UBC Undergraduate Research

AMS Nest Food Signage Alleyn, Daniel; Choi, Sean; Girard, Corbin; Petznick, Sarah; Vieira, Jillian; Zou, Edwin 2016-04-06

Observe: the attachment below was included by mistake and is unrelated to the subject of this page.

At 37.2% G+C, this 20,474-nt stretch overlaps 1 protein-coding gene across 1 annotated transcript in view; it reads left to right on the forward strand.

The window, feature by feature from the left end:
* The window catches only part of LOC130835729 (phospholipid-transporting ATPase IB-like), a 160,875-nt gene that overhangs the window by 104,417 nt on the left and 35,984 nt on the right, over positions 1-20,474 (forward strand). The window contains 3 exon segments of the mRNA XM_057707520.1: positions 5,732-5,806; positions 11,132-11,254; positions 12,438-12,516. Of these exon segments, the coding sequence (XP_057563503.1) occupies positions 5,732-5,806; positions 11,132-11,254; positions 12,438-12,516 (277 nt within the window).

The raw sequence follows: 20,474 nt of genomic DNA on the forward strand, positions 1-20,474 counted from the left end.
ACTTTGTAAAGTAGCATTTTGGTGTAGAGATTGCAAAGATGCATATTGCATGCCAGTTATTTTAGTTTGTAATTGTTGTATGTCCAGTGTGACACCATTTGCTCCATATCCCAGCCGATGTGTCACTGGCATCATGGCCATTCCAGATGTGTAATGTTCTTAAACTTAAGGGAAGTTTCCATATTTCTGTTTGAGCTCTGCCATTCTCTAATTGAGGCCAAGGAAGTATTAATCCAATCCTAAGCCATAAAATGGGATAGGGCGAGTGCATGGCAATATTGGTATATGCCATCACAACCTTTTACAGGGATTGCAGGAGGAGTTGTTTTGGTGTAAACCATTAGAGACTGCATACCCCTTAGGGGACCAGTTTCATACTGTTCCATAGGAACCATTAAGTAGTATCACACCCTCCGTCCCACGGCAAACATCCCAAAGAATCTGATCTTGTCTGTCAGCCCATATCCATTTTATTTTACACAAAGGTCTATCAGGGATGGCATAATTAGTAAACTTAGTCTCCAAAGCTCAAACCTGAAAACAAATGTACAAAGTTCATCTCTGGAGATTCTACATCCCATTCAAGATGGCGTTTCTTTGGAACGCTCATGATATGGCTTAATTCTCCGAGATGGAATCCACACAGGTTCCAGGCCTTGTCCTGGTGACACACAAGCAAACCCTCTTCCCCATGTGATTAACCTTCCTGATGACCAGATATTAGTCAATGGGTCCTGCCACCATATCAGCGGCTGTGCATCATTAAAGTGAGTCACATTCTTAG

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 UBC Social Ecological Economic Development Studies (SEEDS) Student Report	Corbin Girard, 	Daniel Alleyn, 	Edwin Zou, 	Jillian Vieira, 	Sarah Petznick, Sean ChoiAMS Nest Food SignageLFS 450April 06, 201614082147University of British Columbia Disclaimer: “UBC SEEDS Program provides students with the opportunity to share the findings of their studies, as well as their opinions, conclusions and recommendations with the UBC community. The reader should bear in mind that this is a student project/report and is not an official document of UBC. Furthermore readers should bear in mind that these reports may not reflect the current status of activities at UBC. We urge you to contact the research persons mentioned in a report or a SEEDS team representative about the current status of the subject matter of a project/report”. UBC Social Ecological Economic Development Studies (SEEDS) Sustainability Program Student Research Report             AMS Nest Food Signage  Daniel Alleyn, Sean Choi, Corbin Girard, Sarah Petznick, Jillian Vieira, Edwin Zou  University of British Columbia LFS 450: Land, Food & Community III April 6, 2016          Disclaimer: “UBC SEEDS Sustainability Program provides students with the opportunity to share the findings of their studies, as well as their opinions, conclusions and recommendations with the UBC community. The reader should bear in mind that this is a student research project/report and is not an official document of UBC. Furthermore, readers should bear in mind that these reports may not reflect the current status of activities at UBC. We urge you to contact the research persons mentioned in a report or the SEEDS Sustainability Program representative about the current status of the subject matter of a project/report”   1 Executive Summary  We conducted a review of literature and of industry standards and, a survey of AMS Nest customers regarding current food signage. The literature review determined that while signage is important, too much signage may become a problem for customers and that colours and online access to information may complement existing signage. Since the AMS Sustainability Office and SEEDS are interested in improving signage to include nutritional, sustainability and allergen information, surveys of AMS food outlets’ customers were conducted for a total of 233 respondents. Two-thirds of respondents were interested in enhanced food signage in the AMS Nest. The most popular food characteristics for improving signage were identified as locally sourced, low-salt and low-sugar content. We recommend expanding signage with respect to these characteristics and offer suggestions of icons and color coding used in the industry for Uppercase, one of the AMS Nest’s food outlets. We suggest that online food information as provided by Starbucks and Tim Hortons could be used as a model for the AMS Nest food vendors. QR codes are another option that the AMS may like to utilize in future updates to food signage. This technology will allow customers to easily access additional online information using their smartphones and learn about the allergens, ingredients, dietary considerations, and nutritional information regarding the products offered without unnecessary hassle.    2  Introduction           3  Methodology          5 Literature Review on Impacts and Types of Food Signage    5 Best Practices Review         5 Survey            5 Results & Discussion         6 Impacts and Types of Food Signage        6 Food Signage on Campus: the AMS Nest, Koerner’s Pub, Starbucks and  Tim Horton’s                      8  Survey                             11 Practical Applications for Uppercase               14 Recommendations                 14 Action                             14 Research                    14 References                         17 Appendix A                    20 Appendix B                    21 Appendix C                    22                   3 Introduction   UBC and the AMS have made it a priority to improve the accessibility of their menus to those who have allergies or other dietary restrictions, as well as to support the purchasing of more sustainable, healthy options. As work continues to bring food at the AMS to the highest possible standard of sustainability, through the AMS’ Lighter Footprint Strategy, it has become apparent that there are gaps in student knowledge as to what products are the most sustainable and nutritious, and which are allergen-free. Increasing the availability of this type of information can be a useful means of helping customers make informed and healthy purchasing decisions.  This would stand to benefit both student health and environmental sustainability efforts of the UBC campus food system.  Every year, diseases associated with nutrition such as heart disease, stroke, diabetes and cancer are debilitating and killing Canadians at an unprecedented rate.  This problem is estimated to be costing the Canadian economy at least $7 billion each year (Jeffery and Capello 2012). Dietary factors attributed to impacting poor health, disability and premature death include excess calories and too much salt (Jeffery and Capello 2012). Estimating the amounts of nutrients in processed foods is a challenge for consumers as well as dietitians (Jeffery and Capello 2012). This is an indication that Canadian restaurants and food outlets need to improve their food labels so that health-conscious consumers can make better purchasing decisions.  Consumption is reduced when labels identify high calorie foods (Nikolaou 2014). Canadian consumers rely on food labels to compare products and make informed decisions when purchasing food; however, many consumers perceive gaps in food labeling (Health Canada 2015). A Canadian survey found that consumers would like food labels to be easier to find, easier to read, and written in plain language. Respondents also suggested that the list of ingredients be clear and standardized to exclude vague terms such as “natural” and “artificial” and identify added ingredients such as “added vegetable oils” or “added sugar”.  Respondents also showed interest in being able to determine the proportion of a recommended daily value of specific items or detect some they want to avoid. These items included allergens or gluten, calories, fibre, 4 protein, carbohydrates, vitamin content, preservatives and additives and, the quantity and type of fat, sugar and sodium. Using “may-contain” to identify potential allergens or “gluten-free” to identify appropriate foods for individuals with celiac disease were suggested improvements (Health Canada, 2015). Food labeling is currently the only method available to reliably protect consumers with allergies (Cornelisse-Vermaat et al. 2008). Individuals with food sensitivities and allergies report that finding food outlets with products safe for consumption is overly time-consuming (Cornelisse-Vermaat et al. 2008). People favour signage with few words and visual appeal (Jones and Park 2012).  The goal of this project was to help improve food signage available to AMS Nest customers by reviewing the signage of AMS Nest food providers and industry standards, gauging the interest of students for improved labeling, and providing suggestions for the Uppercase outlet to improve the visibility of environmentally sustainable choices, allergens and some nutritional information. The specific objectives of this project included: 1. Surveying AMS customers to assess perceived gaps in food signage; 2. Studying current signage utilized at AMS outlets and identifying strengths; 3. Researching signage strategies employed by industry leaders; 4. Providing suggestions for Uppercase based on survey results, industry analysis and signage currently in place.  As students of LFS, we are in tune with our food system, and wish to see improvements in the information we can access when purchasing food. Our group members had a range of motivations for choosing this project.  These included a desire to see an improvement on labelling of allergens, a keen interest in knowing more about the nutritional value of food and making a positive impact on the sustainability of our campus food system.       5 Methodology   Literature Review on Impacts and Types of Food Signage A literature review was conducted using the UBC Library online database and Google Scholar. We used specific search terms such as “industry best practices for food signage”, “effects of labels on consumers”, and  “effective marketing and labeling”. We also explored research on the use of modern technology in signage with the search phrase “QR code nutrition information”. Industry Standards Review  This review of industry standards was limited to campus-based restaurants and cafes and included food vendors in the AMS Nest, Koerner’s Pub (a popular, non-AMS eatery), franchised corporate chains such as Starbucks and Tim Hortons. Each location was evaluated for the current availability of nutritional information either on signage, the internet or paper.  We examined the signage practices of industry leaders outside of the UBC community to offer suggestions for one specific case, Uppercase, a popular AMS Nest cafe that offers beverages, baked goods, sandwiches and other prepared food items. We obtained a digital file containing allergen information for food items at Uppercase through the help of Akshiv Bansal, AMS Sustainability Projects Coordinator. Survey  A preliminary survey to investigate interest in food signage was conducted on February 26 at 11 a.m. in the AMS Nest (Appendix A). The preliminary survey was administered to 56 randomly selected participants who were eating a meal purchased at an AMS vendor. Responses to the survey were assigned different weights: not interested = 0, somewhat interested = 3, interested = 5. Based on the results of our pre-survey showing a large amount of ‘somewhat interested’ students, and a review of the survey design with our course instructor, Marie-Claude Fortin and our survey consultant, Sean Holowaychuck, we decided to rewrite the questionnaire (Appendix B).  The final survey was restructured to get clear answers and shorten the procedure. Briefly, instead of having participants indicate their interest for signage for a long list of ingredients or 6 allergens, the second survey had participants pick their top three choices for additional food signage.  We conducted two surveys using the new questionnaire. Survey 2 was administered to 89 respondents and survey 3 to 88 respondents on March 10, 2016 from 3:00 to 4:00 pm and March 15, 2016 from 5:00 to 6:00 pm and, March 17 and 18, 2016 between 9:00 and 10:30 am, respectively.  Results and Discussion Impacts and Types of Food Signage  The literature review focused on aspects of food signage most important for consumer’s safety, effects of signage on consumer purchasing, and signage effectiveness. In the United States, labeling is suggested for items considered to be the cause of most food allergies. These items include milk, egg, fish, crustacean shellfish, tree nuts, wheat, peanuts and soybeans. Tree nuts require the declaration of the specific type of nut i.e. almonds or walnuts. Fish and crustacean shellfish require the species of fish to be identified i.e. salmon, cod, shrimp or lobster (US Food and Drug Administration, 2006). These eight allergens have been identified as the allergens that cause greater than 90% of all food reactions (Porter and Donna 2016). As such, their identification is considered a priority when protecting the health of consumers.  Based on this information, it is important that allergen information be available as it is a concern for consumer safety. Customers with severe allergies can take the necessary steps to mitigate a potential reaction if food outlet employees have allergen information on hand and if it is published online. Widely available information should  reduce the likelihood of a vendor providing an allergen-contaminated product to uninformed customers. Employees should be aware of the possible allergens that are contained in the products being served and if necessary, additional training should be provided to ensure that this information is easily recognized. Nowadays, most vendors are able to provide ingredient lists on demand.  Signage typically focuses on influencing consumer purchasing. Thus, the way signage is designed and displayed is a very important consideration. Golan et al. (2001), 7 suggest that when a Companies generally consider information about food important to the consumer since it has the ability to influence their purchasing decisions (Golan et al., 2001). This is however, a complicated dynamic, as what is important varies from one consumer to another. Alternatively, what is safe for one individual may be a health risk to another. Overall, it is not surprising that packaging and food advertising accounts for 12% of US food expenditures (Golan et al. 2001).  Food signage can also effectively communicate hidden attributes of a product such as “low-sodium” and warnings for consumers that may want to avoid certain ingredients (Golan et al. 2001). However, it is also important to limit the number of messages displayed. Consumers can be overwhelmed and confused if they encounter too much signage. Additionally, confusing signage may have the opposite effect and negatively impact the consumer (Haslop and Norman, 1994) .   Colours used in signage are important and can often play a significant role in influencing consumer choice. A study conducted at the University of Massachusetts’ hospital cafeteria tested the impact of three-coloured traffic light food labeling. Food with red labels were an indication that the food was unhealthy while yellow-labelled items were deemed ‘less healthy’ and green-labeled items were ‘healthy’. The labeling system prompted individuals to choose the healthy options and the three-coloured traffic-light labeling increased the likelihood of the consumer to make healthy choices (Sonnenberg et al. 2013).  These labels and colours allow customers to make decisions quickly and effortlessly at the point of purchase. This labeling may benefit existing health-conscious consumers, while simultaneously influencing all consumers to make healthier choices, and give them the information required for these decisions. However, before this labeling system is incorporated it is important to establish standards and definitions for what may fit into the “healthy” and “unhealthy” categories. While these traffic-light labelling projects allow consumers to harness the power of automatic associations between red, “stop” and the green “go”, it can be challenging to determine what is considered “healthy” and “unhealthy” (Roberta and Khandpur, 2014). This sorting process involves standardizing and categorizing levels of nutrients that are considered 8 to be health-promoting or health-suppressing and could be considered subjective as each individual’s need for certain levels of nutrients can be different. At this time, vendors could easily incorporate the traffic light coloured labeling on products that have been researched by the University of Massachusetts.    Information about food can be provided to consumers above and beyond what can be displayed on a label.  QR codes are one way in which consumers can access information on an online platform. A 2-D barcode design delivers information both quickly and efficiently. It allows customers to access detailed information about a particular product with a smart-phone used to scan the code (Restaurant QR Codes n.d.). This allows food outlets to make more information accessible to consumers than would be available on a standard food-packaging label or menu. For example, allergen lists, nutritional and sustainability information may be easily accessed online if a customer requires it. QR codes can provide customers with information similar to that found on packaged products. The QR code eliminates the need to use a search engine and navigate a website as it directs the consumer directly to the food information. The QR code also allows vendors to eliminate the need for incorporating excess signage on overhead and cooler menus. Enhanced signage either directly in the food outlet or using QR codes, should be beneficial to consumers and food vendors. Enhanced signage improves consumers’ control over what they choose to eat by providing detailed information. It also eliminates the need for employees to search for, and explain ingredient lists.  Food Signage on Campus: the AMS Nest, Koerner’s Pub, Starbucks and Tim Horton’s  We found a few characteristics common to all eight food vendors in the AMS Nest. Firstly, we noticed that the aesthetic quality of the menus and food signage was of high importance: all signage was fit in with the interior design and colour palettes of each outlet. Emphasis was placed upon clean and minimal signage designs that conveyed only the most essential information such as item name and price, enhancing the overall contemporary image of the AMS Nest. For example, Uppercase’s overhead menu has simple food signage which displays food item names and prices where only the main ingredients are identified. Presence of allergens or nutritional information is not 9 indicated. However, two items, the gluten-free quinoa brownie and vegan banana bread, were explicitly identified. Both their drip coffee and steeped teas were identified as being organic and Fair Trade.  Koerner’s Pub, a full-service restaurant and bar, had the advantage of being able to provide patrons with a proper menu1 displaying ingredients and preparation methods in detail. Their commitment to sustainable practices, is clearly evident in the menu. Many of the dishes served are gluten-free and vegan, and others accommodate substitutions for gluten-free buns. In the footer of every page of their menu, a legend displays icons for gluten-free (GF), vegan (V) and Ocean Wise options. The footnotes also inform customers that all seafood options are “recommended by Vancouver Aquarium’s Ocean Wise program as being ocean-friendly” and that all of their meat products are “hormone free and naturally raised”. Upon visiting the corporate franchises of Starbucks and Tim Hortons on campus, it became apparent that the food signage in these chains is rigorously standardized. Starbucks’ menu is informative and minimal in nature, listing only the beverages offered.  Food items are displayed with their names and prices in a refrigerated unit, where a footnote states that nutritional information is available upon request. Tim Hortons’ food signage is marginally more informative, with menus displayed on TV screens that showcase pictures of the food items, along with advertisements for specific products. A small selection of low-calorie choices is highlighted in the corner of the menu display while baked goods are displayed in a glass case.  Both Starbucks2 and Tim Hortons3 staff directed us upon inquiry to their easily accessible, online nutritional information catalogues. The nutritional information presented in these catalogues covers both beverages and food items. Starbucks’ online catalogue did not offer much information regarding allergens or ingredients in their beverages and food items, but had downloadable PDFs and quick reference lists displaying the complete nutritional information per serving of every item offered on their menus and low calorie beverages and food. Tim Hortons’ nutritional catalogue was                                                1 Found at: http://koerners.ca/wp-content/uploads/2015/04/KP_Menu_Food.pdf 2 Found at: http://www.starbucks.ca/menu/nutrition-info 3 Found at: http://www.timhortons.com/ca/en/menu/nutrition-and-wellness-search.php 10 much more user friendly than Starbuck’s, with each item having a dedicated page displaying dietary considerations and allergen information using easily identifiable icons along with the item’s nutritional information per serving below (Fig.1). Another very helpful feature of Tim Hortons’ catalogue was the ability to add items to a “My Meal” feature that would collect and display the items selected in a comprehensive report for those interested in planning meals for dietary considerations.   Fig. 1. Screenshot of Tim Horton’s allergen, dietary considerations and nutritional information per serving for a regular size Ham & Swiss Sandwich.     In summary, when comparing the current state of food signage practices present in the AMS Nest to those found at Koerner’s Pub and other franchise corporations, it is clear that there is room for improvement. While the designs of the current menus and signage of the AMS Nest food vendors are aesthetically pleasing, they lack substantial content regarding allergens, ingredients, nutritional information or sustainability information. To obtain a list of the allergens present in the menu items offered at Uppercase, our team had to ask AMS Sustainability Office to place a formal request to the manager of the cafe to release internal documents to our team. Ultimately we were unable to access a full list of ingredients or nutritional information for the entire selection 11 of items available for purchase at Uppercase. Furthermore, no special method is used to identify appropriate menu items for customers with special dietary considerations such as: vegetarian, vegan, lactose-free, gluten-free, low sodium or low sugar. One has to read the menu descriptions carefully in order to identify ingredients that may be of concern, or inquire with staff regarding the ingredients and whether they could be removed from the item. Such level of availability and accessibility of food information is not sufficient for consumers to make informed food purchasing decisions.  Considering the results of our survey showed almost two-thirds of customers of AMS food vendors were interested in seeing additional information being provided on food signage, this is an area of improvement that should be addressed in future additions and changes to the food signage. Utilizing a set of food signage icons which delineate certain allergens or nutritional characteristics will allow customers to easily identify menu items that have desired qualities, increasing accessibility and promoting more informed purchasing decisions. Survey Customers of AMS food vendors were surveyed for interest about additional food signage and food characteristics of interest during three . According to all three surveys, about one-third of the customers in AMS outlets in the Nest are content with the signage that is already provided.  However, two-thirds of respondents were interested by more signage.   A preliminary survey for customer’s interest in signage concerning various food characteristics was conducted (n=56). The top five characteristics rated as most important by respondents included: low-salt content, low-sugar content, locally sourced, carbon footprints and vegetarian ingredients. Respondents were least interested in additional signage for vegan foods, gluten-free ingredients as well as for foods containing nut and shellfish allergens (Fig. 2). The top five characteristics rated as most important by respondents in a second survey (n=89) were: carbon footprint, locally sourced, low-sugar content, organic ingredients and vegetarian. Respondents were the least interested in additional signage for vegan foods, gluten-free ingredients as well as containing lactose and shellfish allergens (Fig. 3). Finally, in a third survey (n=88), the 12 top five characteristics were: locally sourced, low-sugar content, low-salt content, vegetarian and organic ingredients. Participants were the least interested in additional signage for shellfish allergens, nut allergens, gluten-free ingredients and vegan ingredients (Fig. 4).   Fig. 2. Interest in signage for various food characteristics with answers ‘interested’, ‘somewhat interested’ and ‘not interested’ weighted as 5, 3 and 0, respectively (n=56).   Fig. 3. Top three choices for additional food signage in a survey of 89 people (n=216). 13  Fig. 4. Top three choices for additional food signage in a survey of 88 people (n=128).    Combined results of surveys 2 and 3 match those of the preliminary survey with low-sugar, low-salt content, locally sourced, carbon footprints and vegetarian ingredients as the top five characteristics of interest for enhanced signage (Fig. 2 and 5).   Fig. 5. Combined results of Surveys 2 and 3 showing the top three choices for additional food signage in a survey of 177 people (n=344).  14 Practical Applications for Uppercase  Uppercase currently has two overhead menus with food name and price as well as a cooler display with various tags. Only two food items provide additional information as they are identified as gluten-free or vegan. We suggest the use of informative icons in the form of stickers on the current display tags to increase signage to a variety of other products sold at Uppercase (Fig. 6). Icons on stickers would allow customers to access extra information currently unavailable at a low-cost since stickers eliminate the need to add to or modify the overhead signage. Additional icons are shown in Appendix C. We also see an opportunity to expand the Excel file which contains allergens present in the food at Uppercase (Fig. 7) to be inclusive of health items such as low-sugar, low-salt, presence of trans-fats; and sustainability factors such as vegetarian, vegan and local. This file could also be made available at the counter or could be available on the Uppercase website. This may be an opportunity to incorporate the use of a QR code at Uppercase.  Recommendations Action We suggest the use or development of graphic designs for signage in-store and online. The recommendation is for SEEDS to work with graphics designers to obtain stickers that could be used immediately at all AMS food vendors provided that a complete list of ingredients is available to identify gluten-free, vegetarian or vegan options.   Research We see a need to research how to identify the top choices of survey respondents, low-sugar, low-salt, locally sourced and carbon footprint, before accurate signage can be provided. Information for locality, carbon footprints and for the definition of ‘low salt’ or ‘low sugar’ needs to be gathered. The term ‘low-sugar’ probably needs to be redefined as ‘low-added sugar’. This research would require access to complete ingredient lists, procurement information, and contact with suppliers and collaboration with a dietitian. It is likely that the carbon footprint of even simple foods, would be beyond the ability of 15 undergraduate students since a life cycle analysis would be in order. However, it is likely that some broad generalizations can be made using the literature.      Fig. 6. Example of food labels for allergens and ingredients that can affect human health.       16  Fig. 7. Uppercase allergen list for select food items.         17 References Cornelisse-Vermaat JR, Pfaff S, Voordouw J, Chryssochoidis G, Theodoridis G,            Woestman L, Frewer LJ. 2008. The information needs and labeling preferences of food allergic customers: the views of stakeholders regarding information scenarios. Trends in Food Science and Technology [Internet]. [cited 25 March 2016];19(12):669-676. Available from http://                www.sciencedirect.com.ezproxy.library.ubc.ca/science/article/pii/S0924224408002264?np=y   Golan E, Kuchler F, Mitchell L, Greene C, Jessup A. 2001. Economics of Food Labeling [internet]. Journal of Consumer [Internet].[cited 30 March 2016];24(2):117-184. Available from http://search.proquest.com.ezproxy.library.ubc.ca/docview/198356362?pq-origsite=summon&accountid=14656  Haslop N. 1994. Effective Signage can Improve Sales [Internet]. [cited 30 March 2016];26(1):35-28. Available from http://search.proquest.com.ezproxy.library.ubc.ca/docview/234238626?pq-origsite=summon&accountid=14656  Health Canada. 2015. Consulting Canadians to modernize and improve food labels: what we heard [Internet]. Health Canada (Canada); [cited 25 March 2016]. Available from http://www.hc-sc.gc.ca/fn-an/label-etiquet/modernize-report-moderniser-rapport-eng.php  Jeffery B, Capello N. Writing on the wall: time to put nutrition information on restaurant menus [Internet]. Center for Science in the Public Interest (Canada); [cited 28 March 2016]. Available from http://cspinet.org/canada/pdf/writing-on-the-wall.complete-report.pdf  Jones NR, Park NK. 2012. Signage preference in grocery stores [Internet]. University of Florida; [cited 25 March 2016]. Available from: http://ufdc.ufl.edu/UF00091523/00639 18  Nikolaou CK, Lean MEJ, Hankey CR. 2014. Calorie-labelling in catering outlets: acceptability and impacts on food sales. Preventative Medicine [Internet]. [cited 25 March 2016];67:160-165.  Available from http://www.sciencedirect.com.ezproxy.library.ubc.ca/science/article/pii/S0091743514002680  Nugget Markets. 2016. Lifestyle diets. [Internet]. Nugget Markets; [cited 30 March 2016] Available from https://www.nuggetmarket.com/lifestyle/  Porter, Donna V. 2016. Food Labeling: Allergy Information [Internet]; New York Times Magazine; [cited 30 March 2016]. Available from http://www.heinonline.org.ezproxy.library.ubc.ca/HOL/Page?handle=hein.crs/crsahrf0001&collection=congrec  Restaurant QR Codes. n.d. QR codes: 10 ways they are used for restaurants [Internet]. RestaurantQRCodes.net; [cited 30 March 2016] Available from http://www.restaurantqrcodes.net/uses-qr-codes.html  Roberto, C., Khandpur, N. 2014. Improving the design of nutrition labels to promote healthier food choices and reasonable portion sizes. International Journal of Obesity [Internet], [cited 30 March 2016]; 38:25-33. Available from http://www.nature.com/ijo/journal/v38/n1s/full/ijo201486a.html  Sonnenberg, L., Gelsomin, E., Levy, D., Riis, J., Barraclough, S., Thorndike, A. 2013. A traffic light food labeling intervention increases consumer awareness of health and healthy choices at the point-of-purchase. Preventative medicine [Internet]. [cited 30 March 2016]; 57(4): 253–257. Available from http://www.ncbi.nlm.nih.gov/pmc/articles/PMC3913274/  19 US FDA. 2006. Guidance for industry: questions and answers regarding food allergen labeling and consumer protection act 2004 (Edition 4); final guidance [Internet]. U.S. Department of Health and Human Services; [cited 30 March 2016]. Available from http://www.fda.gov/food/guidanceregulation/guidancedocumentsregulatoryinformation/allergens/ucm059116.htm                                     20 Appendix A. Preliminary Survey  Hello, my name __________, I am in the Land and Food Systems programme and am working on a project with the AMS Sustainability group to identify the importance of signage to consumers in the NEST.  Would you be interested in taking part in a brief survey in order to help us determine what is most important to AMS consumers?  How interested are you in seeing food signage displaying information regarding the following nutritional or ingredient information?   Not Interested Somewhat Interested Very Interested Vegetarian    Vegan    Nut Allergens    Shellfish Allergens    Gluten-free    Lactose-free    Low-sugar Content    Low-salt Content    Presence of Trans-fats    Organic Ingredients    Locally Sourced    Carbon Footprints     Are there any other aspects that would impact your food purchasing decisions that you would like to see made available?   21  Appendix B.  Main Survey Hello, my name is  __________, I am in the Land and Food Systems program and am working on a project with the AMS Sustainability group to identify the importance of signage to consumers in the NEST.    Are you interested in seeing food signage improved in the Nest? (If answer is no here, thank them for their time and let them know that is all the information you need)  Answered no   Answered yes    If answer is yes, ask: would you be interested in taking part in a brief survey in order to help us determine what is most important to AMS consumers when it comes to food signage?  Which of the 3 items listed would you like most to be identified on food items in the Nest? Vegetarian  Vegan  Nut Allergens  Shellfish Allergens  Gluten-free  Lactose-free  Low-sugar Content  Low-salt Content  Presence of Trans-fats  Organic Ingredients  Locally Sourced  Carbon Footprints    Are there any other aspects that would impact your food purchasing decisions that you would like to see identified by signage?      22 Appendix C. Additional icons for food signage 4.                     4Found at: https://www.nuggetmarket.com/lifestyle/